Dubai: In a few seconds, a woman was thrown 30 metres away from her car and her lower body was severely injured. Paramedics rushed to save the woman involved in a traffic accident.
It was sometime in the mid 1980s and paramedics did not have backboards or advanced equipment, so one of them, Gregorio, used wooden sticks to immobilise her leg.
Twenty-three years on, the changes in ambulance services have not only been cosmetic - yes the uniforms have changed but so has live-saving equipment.
Four paramedics from the Philippines who joined the ambulance services in the 1980's have witnessed massive changes.
Gregorio, the senior among the four, said first aid equipment back then was basic, comprising some medicines and an oxygen pipe.
He said there were no immediate alert devices in ambulances that helped them respond in minutes.
"Those days, one paramedic and one driver from police used to be in the ambulance, unlike today where there are two paramedics and a driver in one ambulance," Gregorio said.
Risalino, his colleague, said there were only four ambulance stations those days, in Bur Dubai, Jebel Ali, Al Rashidiya and in Al Muraqqabat.
"The first ambulances we had were Range Rovers -this was from the late 1980s to the early 1990s. Then we had Mercedes Benz as ambulances and later GMC ambulances," Risalino said.
He said the stretchers at that time were "very heavy and double their sizes" and what added to the burden was that there was only one paramedic to carry the patient.
"It was difficult to carry patients by ourselves as paramedics, so we used to ask for help of the ambulance's driver sometimes and bystanders at other times," he recalled.
No female paramedics
Gregorio said there were no female paramedics those days, which made their job even more challenging.
He said many women and their families had inhibitions on being treated by male paramedics. Therefore, in some cases, they had to explain and tell their relatives what to do and how to carry out first aid on women.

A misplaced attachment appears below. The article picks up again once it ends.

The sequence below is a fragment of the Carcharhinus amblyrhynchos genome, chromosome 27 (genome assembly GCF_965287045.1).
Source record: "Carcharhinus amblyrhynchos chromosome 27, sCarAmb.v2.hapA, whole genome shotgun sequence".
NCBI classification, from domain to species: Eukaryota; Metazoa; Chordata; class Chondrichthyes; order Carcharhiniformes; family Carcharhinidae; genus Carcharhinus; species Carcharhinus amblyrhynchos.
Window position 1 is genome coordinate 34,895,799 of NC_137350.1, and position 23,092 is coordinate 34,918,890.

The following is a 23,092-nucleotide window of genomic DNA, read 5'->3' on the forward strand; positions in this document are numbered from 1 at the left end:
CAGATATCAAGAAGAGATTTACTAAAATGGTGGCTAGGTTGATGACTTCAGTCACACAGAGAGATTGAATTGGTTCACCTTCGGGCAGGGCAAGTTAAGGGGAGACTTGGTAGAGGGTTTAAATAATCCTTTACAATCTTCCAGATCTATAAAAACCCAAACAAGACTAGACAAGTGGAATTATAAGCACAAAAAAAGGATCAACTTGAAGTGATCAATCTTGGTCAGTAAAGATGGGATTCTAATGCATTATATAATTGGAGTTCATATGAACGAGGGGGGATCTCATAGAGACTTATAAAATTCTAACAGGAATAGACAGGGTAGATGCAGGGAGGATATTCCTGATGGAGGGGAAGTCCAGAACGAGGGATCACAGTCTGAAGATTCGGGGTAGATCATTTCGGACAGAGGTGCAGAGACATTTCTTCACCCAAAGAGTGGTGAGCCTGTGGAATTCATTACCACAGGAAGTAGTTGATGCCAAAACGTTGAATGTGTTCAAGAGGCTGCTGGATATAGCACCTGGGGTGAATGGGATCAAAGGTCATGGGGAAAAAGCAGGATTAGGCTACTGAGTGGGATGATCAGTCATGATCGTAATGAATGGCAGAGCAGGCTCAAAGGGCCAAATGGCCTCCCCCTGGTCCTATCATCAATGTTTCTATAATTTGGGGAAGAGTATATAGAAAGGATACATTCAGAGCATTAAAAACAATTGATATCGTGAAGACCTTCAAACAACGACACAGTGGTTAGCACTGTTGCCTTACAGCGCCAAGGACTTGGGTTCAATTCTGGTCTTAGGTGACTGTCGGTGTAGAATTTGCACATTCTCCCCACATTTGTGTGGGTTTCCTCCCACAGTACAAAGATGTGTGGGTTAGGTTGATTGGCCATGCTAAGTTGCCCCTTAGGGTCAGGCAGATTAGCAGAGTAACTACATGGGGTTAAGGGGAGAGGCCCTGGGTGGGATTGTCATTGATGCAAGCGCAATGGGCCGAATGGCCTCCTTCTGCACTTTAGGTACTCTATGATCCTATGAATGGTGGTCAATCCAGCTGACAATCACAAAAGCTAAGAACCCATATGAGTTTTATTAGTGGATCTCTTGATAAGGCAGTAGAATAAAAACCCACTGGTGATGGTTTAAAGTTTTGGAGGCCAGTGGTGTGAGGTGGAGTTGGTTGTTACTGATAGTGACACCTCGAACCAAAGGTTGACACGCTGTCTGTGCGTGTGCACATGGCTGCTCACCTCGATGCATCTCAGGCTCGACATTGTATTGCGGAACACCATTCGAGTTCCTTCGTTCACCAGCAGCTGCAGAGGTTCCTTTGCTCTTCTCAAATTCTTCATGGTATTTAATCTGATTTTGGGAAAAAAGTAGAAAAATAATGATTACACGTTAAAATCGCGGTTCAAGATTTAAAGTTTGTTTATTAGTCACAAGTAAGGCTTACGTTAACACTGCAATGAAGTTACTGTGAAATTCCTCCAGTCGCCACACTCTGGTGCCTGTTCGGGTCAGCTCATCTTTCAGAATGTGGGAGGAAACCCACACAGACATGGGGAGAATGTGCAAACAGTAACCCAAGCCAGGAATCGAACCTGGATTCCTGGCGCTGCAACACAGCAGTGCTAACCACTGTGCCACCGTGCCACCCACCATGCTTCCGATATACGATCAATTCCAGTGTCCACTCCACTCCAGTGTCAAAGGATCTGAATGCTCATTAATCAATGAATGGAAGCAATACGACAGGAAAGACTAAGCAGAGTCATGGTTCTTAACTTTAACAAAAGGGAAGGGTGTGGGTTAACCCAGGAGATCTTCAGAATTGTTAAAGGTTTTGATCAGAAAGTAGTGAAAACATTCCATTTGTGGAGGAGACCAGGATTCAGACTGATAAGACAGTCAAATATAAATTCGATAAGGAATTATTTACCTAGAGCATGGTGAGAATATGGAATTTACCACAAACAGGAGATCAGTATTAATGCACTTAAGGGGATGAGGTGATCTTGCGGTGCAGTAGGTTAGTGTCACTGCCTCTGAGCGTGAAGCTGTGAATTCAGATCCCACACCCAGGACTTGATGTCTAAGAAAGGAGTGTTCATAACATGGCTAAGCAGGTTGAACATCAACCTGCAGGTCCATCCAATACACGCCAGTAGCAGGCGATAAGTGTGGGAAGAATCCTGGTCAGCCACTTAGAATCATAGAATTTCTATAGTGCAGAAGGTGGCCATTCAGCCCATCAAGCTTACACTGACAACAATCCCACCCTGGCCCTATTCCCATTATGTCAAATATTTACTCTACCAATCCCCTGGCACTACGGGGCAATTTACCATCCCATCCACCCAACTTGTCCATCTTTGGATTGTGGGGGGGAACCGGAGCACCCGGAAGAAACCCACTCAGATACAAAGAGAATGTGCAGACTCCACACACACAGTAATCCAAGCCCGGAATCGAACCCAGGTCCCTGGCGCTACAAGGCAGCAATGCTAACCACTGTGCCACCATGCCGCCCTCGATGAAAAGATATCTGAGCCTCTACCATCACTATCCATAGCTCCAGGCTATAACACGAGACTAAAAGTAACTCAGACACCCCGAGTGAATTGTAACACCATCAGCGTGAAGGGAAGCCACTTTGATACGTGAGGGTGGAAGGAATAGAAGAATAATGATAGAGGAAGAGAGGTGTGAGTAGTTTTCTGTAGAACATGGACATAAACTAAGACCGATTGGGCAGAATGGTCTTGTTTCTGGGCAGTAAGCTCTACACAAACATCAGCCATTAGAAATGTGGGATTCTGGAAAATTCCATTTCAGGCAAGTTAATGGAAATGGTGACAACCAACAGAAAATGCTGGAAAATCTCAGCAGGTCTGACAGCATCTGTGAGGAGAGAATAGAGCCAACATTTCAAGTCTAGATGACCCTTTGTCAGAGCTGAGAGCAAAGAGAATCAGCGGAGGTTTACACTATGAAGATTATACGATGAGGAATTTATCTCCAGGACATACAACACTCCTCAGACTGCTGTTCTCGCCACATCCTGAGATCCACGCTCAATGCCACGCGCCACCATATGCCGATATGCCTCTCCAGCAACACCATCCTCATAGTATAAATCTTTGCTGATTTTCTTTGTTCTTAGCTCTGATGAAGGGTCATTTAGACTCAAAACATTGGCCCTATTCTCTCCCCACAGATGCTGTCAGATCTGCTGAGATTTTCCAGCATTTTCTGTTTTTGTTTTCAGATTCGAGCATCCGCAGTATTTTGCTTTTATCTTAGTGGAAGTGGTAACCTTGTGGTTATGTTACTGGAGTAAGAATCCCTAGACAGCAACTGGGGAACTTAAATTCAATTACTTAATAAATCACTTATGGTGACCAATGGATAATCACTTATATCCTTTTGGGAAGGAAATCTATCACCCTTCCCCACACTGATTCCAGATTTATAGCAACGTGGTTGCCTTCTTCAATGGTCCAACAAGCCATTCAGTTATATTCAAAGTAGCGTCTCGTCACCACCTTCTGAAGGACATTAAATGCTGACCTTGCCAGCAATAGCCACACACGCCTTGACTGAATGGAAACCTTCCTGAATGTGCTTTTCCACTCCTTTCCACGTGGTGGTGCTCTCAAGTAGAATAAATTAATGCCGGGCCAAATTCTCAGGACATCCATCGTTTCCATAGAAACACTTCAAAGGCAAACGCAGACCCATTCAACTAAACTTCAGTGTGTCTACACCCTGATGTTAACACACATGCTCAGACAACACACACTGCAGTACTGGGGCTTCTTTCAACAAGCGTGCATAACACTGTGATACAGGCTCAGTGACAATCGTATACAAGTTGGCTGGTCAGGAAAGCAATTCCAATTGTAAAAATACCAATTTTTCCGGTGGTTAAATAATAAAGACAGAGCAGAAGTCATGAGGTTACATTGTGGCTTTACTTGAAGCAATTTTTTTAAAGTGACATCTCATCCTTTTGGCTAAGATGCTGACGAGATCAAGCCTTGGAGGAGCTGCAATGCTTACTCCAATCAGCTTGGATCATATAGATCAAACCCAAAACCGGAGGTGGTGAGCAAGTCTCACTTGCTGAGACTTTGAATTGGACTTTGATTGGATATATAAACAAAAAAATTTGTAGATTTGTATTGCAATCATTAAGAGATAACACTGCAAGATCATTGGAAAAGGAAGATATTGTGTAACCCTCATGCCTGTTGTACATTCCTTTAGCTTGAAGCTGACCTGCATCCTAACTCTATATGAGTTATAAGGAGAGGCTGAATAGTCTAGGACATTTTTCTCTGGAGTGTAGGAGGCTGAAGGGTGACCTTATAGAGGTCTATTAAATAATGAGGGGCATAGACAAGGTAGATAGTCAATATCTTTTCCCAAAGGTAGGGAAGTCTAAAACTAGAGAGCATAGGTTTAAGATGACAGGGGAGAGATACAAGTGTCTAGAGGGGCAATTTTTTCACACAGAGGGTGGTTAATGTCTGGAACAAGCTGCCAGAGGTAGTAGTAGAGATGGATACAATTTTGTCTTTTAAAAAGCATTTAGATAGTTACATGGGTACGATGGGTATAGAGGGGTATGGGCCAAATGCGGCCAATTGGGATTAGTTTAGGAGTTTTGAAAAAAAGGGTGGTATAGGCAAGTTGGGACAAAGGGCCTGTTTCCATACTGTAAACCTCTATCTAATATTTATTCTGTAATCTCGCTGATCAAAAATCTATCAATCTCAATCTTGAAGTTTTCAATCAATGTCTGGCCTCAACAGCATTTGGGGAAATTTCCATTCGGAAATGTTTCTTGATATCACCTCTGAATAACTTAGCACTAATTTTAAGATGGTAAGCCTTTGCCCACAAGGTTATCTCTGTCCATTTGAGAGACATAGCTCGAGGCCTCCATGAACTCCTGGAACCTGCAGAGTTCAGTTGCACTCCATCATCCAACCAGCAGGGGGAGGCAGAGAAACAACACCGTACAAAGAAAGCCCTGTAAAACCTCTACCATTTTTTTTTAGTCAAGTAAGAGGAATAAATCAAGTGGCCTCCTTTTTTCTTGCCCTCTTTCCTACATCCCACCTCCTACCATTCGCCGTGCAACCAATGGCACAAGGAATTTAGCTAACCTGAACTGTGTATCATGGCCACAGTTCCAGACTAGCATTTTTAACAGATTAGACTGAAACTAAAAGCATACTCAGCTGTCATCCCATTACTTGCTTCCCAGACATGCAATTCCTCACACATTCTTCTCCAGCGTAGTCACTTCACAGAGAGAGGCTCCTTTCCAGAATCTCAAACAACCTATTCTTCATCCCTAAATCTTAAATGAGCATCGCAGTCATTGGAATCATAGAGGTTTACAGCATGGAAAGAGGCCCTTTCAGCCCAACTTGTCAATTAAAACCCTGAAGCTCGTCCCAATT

He said now there are many female paramedics, which has made the job easier.
Danny, a paramedic at Dubai Police's Air wing, said in the 1980s their uniforms were light green nylon T-shirts and pants.
"The material was very uncomfortable because it used to get hot in hot weather and cold in cold weather," he said.
Risalino said when they used to go on calls, people used to think they were company workers because of the uniforms and they had to show their IDs. In late 1980s, the uniforms became white with red ties.
"We used to get dirty in those white uniforms even before starting our duty," Joselito, another paramedic, said.
He said after that the uniforms changed to blue and white and they have stayed that way.
Although the four men have attended to numerous accidents during their careers, there are certain incidents that still remain fresh in their minds.
Danny said the first case he attended was a pregnancy case where the woman was being escorted by a female nurse to look after her until she reached the hospital.
"I was taking care of the nurse because she was feeling sick in the helicopter ... it was the first time she was on a chopper. I had to take more care of the nurse than the patient," he said.
Risalino said the first accident he attended to was a head on collision in which a victim suffered multiple injuries, fractures, his legs were twisted and he was lying on the road.
"I provided first aid to the victim and asked the help of the driver because I was alone. After that, we called for back up from the hospital, but the victim died after a week. It was my first day at work and I was soaked in blood," he said.
Joselito said the accident he remembers was on Ras Al Khor. "There were about 20 causalities in that accident and we were only two paramedics.
" We had to make difficult decisions as to which victim we should attend to first. We divided the work and controlled the situation because we were able to apply what we had learned theoretically," he said.
The four paramedics are so passionate about their profession that they want to continue working until they are needed.
Gregorio: A 63-year-old paramedic, started working with Dubai Police's ambulance services on August 21, 1984. He is married with seven children, 4 boys and 3 girls.
Risalino: A 50-year-old paramedic joined work on July 4, 1984. He is married with two children, a boy and a girl.
Joselito: A 50-year-old paramedic joined work on March 16, 1988. He is married with two children, a boy and a girl.
Danny: A 49-year-old paramedic at the air wing joined work on May 21, 1985. He is married with two children, a boy and a girl.